Merkel, Macron to meet today

A file photo of German Chancellor Angela Merkel (R) and French President Emmanuel Macron (L) at the International Libya Conference in Berlin, Germany, 19 January 2020. EPA-EFE/HAYOUNG JEON

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Chancellor Angela Merkel hosts French President Emmanuel Macron for talks on Monday, days before Germany takes on the rotating presidency of the European Union with the economy in the throes of the most severe storm since World War II.

Berlin’s chairing of the 26-member bloc will be its last with Merkel in charge, and could be the one that defines the legacy of the leader dubbed the “eternal chancellor”.

With the future of the bloc’s relationship with Britain to be determined, a crucial shift to a lower carbon world in the balance and crises from Libya to Syria all jostling for attention, there is no shortage of burning issues to tackle.

But the COVID0-19 pandemic and the economic devastation it has wrought have become a bull in the painstakingly arranged EU china shop.

With all to play for, member states are anxiously looking to Europe’s biggest economy to take charge.

In an interview published Saturday, European Commission chief Ursula von der Leyen said it was “very fortunate that Germany is taking over the presidency at this time of a major crisis.”

Merkel’s long experience and credibility “helps enormously,” she told the Handelsblatt newspaper.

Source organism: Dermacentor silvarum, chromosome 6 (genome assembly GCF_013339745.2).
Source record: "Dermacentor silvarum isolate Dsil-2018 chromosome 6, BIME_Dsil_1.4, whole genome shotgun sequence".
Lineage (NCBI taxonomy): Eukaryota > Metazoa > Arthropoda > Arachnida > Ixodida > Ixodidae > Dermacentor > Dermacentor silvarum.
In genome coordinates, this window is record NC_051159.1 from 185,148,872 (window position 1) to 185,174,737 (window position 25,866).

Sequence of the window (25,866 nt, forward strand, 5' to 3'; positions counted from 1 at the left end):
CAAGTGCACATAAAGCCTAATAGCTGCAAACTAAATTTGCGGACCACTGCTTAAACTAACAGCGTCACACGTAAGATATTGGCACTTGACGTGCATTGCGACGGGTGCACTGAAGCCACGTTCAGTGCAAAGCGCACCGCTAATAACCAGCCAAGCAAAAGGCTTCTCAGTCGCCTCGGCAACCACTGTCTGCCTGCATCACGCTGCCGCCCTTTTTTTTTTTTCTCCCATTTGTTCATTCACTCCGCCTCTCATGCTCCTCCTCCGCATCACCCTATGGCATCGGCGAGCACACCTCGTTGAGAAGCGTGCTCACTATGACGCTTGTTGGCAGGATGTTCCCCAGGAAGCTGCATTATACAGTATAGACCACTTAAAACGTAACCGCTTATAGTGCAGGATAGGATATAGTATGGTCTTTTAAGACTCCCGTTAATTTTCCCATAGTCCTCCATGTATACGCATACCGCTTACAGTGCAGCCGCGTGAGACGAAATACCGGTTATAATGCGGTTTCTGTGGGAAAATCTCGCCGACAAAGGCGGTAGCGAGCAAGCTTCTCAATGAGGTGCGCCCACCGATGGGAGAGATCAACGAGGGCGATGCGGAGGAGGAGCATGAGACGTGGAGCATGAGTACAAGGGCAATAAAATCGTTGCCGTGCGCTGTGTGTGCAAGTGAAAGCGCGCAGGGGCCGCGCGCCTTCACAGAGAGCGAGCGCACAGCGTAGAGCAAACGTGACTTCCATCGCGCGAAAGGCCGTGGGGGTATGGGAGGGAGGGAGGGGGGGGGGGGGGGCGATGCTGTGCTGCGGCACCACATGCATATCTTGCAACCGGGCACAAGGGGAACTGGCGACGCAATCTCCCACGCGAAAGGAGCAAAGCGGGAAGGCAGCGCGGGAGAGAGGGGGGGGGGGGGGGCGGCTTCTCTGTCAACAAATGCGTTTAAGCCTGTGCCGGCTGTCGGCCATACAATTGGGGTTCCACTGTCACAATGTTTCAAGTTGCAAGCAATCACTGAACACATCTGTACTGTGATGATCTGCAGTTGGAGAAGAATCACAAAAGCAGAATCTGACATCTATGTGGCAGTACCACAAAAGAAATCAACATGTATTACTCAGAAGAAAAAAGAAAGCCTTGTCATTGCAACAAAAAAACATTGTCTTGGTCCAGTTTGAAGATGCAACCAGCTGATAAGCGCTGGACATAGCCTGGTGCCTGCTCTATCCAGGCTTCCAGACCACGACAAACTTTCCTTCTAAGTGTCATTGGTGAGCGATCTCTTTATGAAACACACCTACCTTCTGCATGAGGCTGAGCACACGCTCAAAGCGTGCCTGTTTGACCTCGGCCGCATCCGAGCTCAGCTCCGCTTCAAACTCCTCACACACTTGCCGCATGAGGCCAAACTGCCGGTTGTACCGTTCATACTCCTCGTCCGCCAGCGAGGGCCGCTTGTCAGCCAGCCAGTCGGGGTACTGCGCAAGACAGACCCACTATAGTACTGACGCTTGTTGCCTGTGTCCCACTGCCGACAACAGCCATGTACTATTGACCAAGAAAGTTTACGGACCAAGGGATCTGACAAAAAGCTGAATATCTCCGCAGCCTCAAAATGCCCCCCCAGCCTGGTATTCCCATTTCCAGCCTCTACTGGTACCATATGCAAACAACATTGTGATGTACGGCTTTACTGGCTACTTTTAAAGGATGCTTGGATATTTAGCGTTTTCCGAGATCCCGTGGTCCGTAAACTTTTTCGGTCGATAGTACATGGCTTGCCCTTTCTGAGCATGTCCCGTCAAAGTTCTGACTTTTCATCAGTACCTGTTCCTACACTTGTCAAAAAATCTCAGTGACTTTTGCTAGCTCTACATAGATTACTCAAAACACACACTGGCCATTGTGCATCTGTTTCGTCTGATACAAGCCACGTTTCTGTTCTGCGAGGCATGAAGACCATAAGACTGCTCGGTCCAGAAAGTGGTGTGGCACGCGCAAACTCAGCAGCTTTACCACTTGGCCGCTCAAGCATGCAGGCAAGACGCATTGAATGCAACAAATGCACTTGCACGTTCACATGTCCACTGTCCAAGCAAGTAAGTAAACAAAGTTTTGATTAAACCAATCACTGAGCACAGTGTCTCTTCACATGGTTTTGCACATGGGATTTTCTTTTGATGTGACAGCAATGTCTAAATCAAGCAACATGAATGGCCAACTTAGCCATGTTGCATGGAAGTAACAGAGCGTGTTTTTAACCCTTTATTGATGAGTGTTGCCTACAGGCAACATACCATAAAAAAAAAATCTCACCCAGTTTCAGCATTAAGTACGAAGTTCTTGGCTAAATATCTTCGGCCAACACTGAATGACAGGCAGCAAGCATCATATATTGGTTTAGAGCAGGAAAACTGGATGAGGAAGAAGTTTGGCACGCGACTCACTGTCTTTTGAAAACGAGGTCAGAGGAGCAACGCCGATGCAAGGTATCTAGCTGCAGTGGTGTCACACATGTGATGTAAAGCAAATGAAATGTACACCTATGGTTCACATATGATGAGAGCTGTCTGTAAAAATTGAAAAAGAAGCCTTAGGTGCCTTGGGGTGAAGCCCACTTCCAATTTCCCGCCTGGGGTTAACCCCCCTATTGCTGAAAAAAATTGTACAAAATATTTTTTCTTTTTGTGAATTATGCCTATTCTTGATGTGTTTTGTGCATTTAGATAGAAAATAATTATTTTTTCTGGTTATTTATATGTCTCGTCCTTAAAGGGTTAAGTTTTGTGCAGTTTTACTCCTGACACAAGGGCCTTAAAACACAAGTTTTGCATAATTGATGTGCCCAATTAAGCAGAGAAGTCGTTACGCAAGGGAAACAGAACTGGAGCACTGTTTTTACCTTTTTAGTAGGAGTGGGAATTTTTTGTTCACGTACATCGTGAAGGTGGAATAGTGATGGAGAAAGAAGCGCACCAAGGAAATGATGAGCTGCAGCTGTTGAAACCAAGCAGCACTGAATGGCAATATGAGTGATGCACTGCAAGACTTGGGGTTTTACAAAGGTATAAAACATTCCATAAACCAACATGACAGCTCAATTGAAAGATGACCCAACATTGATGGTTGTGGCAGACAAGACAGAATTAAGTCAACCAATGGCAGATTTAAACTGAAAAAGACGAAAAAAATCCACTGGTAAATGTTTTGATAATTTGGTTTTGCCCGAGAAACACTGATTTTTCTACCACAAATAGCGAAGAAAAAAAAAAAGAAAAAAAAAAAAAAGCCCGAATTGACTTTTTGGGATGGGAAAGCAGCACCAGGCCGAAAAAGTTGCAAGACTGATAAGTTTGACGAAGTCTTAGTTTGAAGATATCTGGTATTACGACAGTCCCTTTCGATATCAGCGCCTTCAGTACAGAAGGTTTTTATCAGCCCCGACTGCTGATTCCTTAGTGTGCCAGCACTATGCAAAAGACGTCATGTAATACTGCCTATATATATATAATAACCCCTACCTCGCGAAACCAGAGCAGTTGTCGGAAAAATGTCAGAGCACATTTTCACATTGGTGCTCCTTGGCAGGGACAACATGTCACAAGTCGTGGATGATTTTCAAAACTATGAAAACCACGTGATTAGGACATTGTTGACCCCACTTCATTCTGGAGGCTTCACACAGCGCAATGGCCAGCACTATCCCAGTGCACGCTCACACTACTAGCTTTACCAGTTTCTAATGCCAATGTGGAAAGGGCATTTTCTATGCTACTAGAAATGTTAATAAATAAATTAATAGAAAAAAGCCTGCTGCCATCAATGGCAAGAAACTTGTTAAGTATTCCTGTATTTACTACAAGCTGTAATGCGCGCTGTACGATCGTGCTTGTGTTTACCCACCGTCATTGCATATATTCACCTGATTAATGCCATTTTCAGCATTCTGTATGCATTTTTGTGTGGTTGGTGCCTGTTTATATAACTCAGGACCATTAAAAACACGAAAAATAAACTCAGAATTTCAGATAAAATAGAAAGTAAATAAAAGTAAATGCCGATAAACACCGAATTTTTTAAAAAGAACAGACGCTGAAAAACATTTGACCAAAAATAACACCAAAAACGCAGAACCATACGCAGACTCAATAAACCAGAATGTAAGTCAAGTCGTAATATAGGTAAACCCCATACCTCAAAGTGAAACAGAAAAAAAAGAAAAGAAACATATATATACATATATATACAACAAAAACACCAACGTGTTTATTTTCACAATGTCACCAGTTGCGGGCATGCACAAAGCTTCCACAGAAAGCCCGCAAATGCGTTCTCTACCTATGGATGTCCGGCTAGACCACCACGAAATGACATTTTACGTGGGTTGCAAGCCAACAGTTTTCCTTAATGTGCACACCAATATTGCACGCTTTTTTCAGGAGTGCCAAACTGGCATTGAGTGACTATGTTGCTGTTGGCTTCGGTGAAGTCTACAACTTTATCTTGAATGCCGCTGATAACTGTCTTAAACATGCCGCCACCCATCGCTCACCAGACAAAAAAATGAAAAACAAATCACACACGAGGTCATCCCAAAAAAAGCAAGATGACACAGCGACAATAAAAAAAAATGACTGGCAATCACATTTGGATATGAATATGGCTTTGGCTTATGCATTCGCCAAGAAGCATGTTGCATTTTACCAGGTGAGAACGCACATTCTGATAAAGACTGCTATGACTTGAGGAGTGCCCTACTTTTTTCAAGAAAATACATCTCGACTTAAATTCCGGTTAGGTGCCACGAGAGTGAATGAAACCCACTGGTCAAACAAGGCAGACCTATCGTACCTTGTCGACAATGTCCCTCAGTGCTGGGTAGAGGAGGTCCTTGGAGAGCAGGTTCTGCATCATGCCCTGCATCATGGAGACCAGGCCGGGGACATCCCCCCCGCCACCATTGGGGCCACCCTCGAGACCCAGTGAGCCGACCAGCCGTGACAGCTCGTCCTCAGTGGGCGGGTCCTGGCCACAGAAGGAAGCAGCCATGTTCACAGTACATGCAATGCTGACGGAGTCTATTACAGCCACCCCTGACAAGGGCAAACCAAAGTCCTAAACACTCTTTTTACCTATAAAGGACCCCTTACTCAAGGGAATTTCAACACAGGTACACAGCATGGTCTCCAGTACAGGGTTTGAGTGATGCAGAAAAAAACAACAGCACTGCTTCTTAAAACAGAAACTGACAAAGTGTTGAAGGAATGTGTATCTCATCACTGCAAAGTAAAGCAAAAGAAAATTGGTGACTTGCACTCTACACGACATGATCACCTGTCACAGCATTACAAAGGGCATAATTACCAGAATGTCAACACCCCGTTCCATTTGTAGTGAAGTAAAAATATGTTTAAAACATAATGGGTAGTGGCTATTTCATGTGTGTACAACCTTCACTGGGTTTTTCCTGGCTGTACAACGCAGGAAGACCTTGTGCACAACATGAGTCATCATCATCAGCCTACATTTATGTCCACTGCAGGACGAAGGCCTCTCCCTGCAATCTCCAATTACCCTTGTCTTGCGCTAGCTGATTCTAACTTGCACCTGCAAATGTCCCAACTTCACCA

Together with Macron, Merkel had sketched out the backbone of the 750 million-euro ($840-million) fund proposed by von der Leyen to bolster the bloc’s economy.

The fund would offer grants — with no repayment obligation — to countries hardest hit by the pandemic, a major policy U-turn for Berlin.

With an eye on the devastating blow taken by the worst-hit countries like Spain or Italy, Merkel explained that it was “imperative that Germany not only thinks of itself but is prepared for an extraordinary act of solidarity”.

The recovery fund is likely to be among the key points raised when Merkel and Macron hold talks at German government retreat Meseberg on Monday, with frugal nations such as Austria and the Netherlands sharp critics.

But observers believe that the EU’s biggest paymaster Berlin will ram through a yes.

“When the Germans are certain they are right, it’s very bulldozer, there is no margin for discussion,” a high-ranking EU official said.

 

Read more via France 24/AFP

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